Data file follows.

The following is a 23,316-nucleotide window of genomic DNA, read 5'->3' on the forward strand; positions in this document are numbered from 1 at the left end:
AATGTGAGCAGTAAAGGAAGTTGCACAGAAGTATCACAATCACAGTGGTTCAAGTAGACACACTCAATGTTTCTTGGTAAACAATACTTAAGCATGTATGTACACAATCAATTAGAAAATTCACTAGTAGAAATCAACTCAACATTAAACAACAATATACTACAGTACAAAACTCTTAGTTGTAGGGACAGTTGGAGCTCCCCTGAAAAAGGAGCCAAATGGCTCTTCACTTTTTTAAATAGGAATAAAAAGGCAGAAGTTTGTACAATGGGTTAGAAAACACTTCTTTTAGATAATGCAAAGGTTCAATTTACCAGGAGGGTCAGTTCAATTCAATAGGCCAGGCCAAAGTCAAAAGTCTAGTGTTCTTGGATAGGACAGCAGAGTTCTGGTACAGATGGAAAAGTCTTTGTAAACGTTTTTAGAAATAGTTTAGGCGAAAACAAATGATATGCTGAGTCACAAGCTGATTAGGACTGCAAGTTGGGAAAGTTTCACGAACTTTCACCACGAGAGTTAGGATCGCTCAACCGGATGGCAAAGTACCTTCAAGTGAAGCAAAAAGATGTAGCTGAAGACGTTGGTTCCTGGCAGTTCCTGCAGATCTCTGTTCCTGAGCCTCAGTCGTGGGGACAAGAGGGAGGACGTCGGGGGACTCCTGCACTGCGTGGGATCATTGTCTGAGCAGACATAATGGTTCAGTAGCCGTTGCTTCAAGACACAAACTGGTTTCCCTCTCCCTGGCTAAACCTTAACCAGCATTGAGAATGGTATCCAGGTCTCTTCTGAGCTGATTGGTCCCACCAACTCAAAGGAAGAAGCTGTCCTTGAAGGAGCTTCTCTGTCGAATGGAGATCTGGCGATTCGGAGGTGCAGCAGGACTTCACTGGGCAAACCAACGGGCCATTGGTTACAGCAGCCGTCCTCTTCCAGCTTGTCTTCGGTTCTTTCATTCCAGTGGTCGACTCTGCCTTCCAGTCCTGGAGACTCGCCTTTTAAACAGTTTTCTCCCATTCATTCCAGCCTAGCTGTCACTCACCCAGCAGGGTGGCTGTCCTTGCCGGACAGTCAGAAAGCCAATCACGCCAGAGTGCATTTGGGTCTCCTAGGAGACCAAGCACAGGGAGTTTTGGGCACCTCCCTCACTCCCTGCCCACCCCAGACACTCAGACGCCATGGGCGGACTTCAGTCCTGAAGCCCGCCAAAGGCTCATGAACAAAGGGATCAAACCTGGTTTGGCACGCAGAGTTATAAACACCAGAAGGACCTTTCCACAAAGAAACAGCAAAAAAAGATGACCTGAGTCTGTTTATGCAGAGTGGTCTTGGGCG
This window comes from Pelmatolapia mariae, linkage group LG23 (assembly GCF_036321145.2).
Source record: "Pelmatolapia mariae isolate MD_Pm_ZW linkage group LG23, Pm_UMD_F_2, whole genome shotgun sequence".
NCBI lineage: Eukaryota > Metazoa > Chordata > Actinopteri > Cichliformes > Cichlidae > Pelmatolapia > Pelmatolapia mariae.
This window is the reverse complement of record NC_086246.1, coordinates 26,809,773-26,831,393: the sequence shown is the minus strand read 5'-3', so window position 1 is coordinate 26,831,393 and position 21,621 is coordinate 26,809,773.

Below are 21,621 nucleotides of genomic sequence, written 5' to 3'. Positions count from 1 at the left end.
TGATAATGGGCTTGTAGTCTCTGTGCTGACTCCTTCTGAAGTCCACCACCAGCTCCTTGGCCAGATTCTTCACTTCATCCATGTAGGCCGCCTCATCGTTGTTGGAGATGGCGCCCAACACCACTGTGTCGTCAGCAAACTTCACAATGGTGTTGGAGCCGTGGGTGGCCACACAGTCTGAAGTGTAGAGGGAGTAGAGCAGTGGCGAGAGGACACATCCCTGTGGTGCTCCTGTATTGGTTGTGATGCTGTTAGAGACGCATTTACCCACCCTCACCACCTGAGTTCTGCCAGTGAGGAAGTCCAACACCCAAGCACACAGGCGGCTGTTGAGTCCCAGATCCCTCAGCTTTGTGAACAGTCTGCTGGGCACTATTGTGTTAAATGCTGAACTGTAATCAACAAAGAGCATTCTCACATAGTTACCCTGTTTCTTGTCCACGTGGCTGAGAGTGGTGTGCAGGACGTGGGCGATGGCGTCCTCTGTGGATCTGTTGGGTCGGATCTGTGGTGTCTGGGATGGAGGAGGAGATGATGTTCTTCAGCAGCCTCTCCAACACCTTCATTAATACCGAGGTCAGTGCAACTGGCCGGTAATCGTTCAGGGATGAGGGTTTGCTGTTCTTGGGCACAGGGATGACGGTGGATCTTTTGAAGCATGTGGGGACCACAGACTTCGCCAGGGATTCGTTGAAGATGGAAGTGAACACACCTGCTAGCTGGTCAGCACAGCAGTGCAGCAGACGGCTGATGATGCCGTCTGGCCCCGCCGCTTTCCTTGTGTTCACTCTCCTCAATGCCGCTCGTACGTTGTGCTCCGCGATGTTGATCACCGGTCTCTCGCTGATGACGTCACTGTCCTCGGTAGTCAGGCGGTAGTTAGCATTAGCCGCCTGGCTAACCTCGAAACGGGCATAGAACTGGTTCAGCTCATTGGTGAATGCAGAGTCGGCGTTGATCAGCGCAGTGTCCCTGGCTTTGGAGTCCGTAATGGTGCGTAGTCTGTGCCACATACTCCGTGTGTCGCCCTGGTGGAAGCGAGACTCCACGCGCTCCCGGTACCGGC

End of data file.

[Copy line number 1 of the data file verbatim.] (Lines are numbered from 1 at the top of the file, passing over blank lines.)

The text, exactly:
The following is a 23,316-nucleotide window of genomic DNA, read 5'->3' on the forward strand; positions in this document are numbered from 1 at the left end: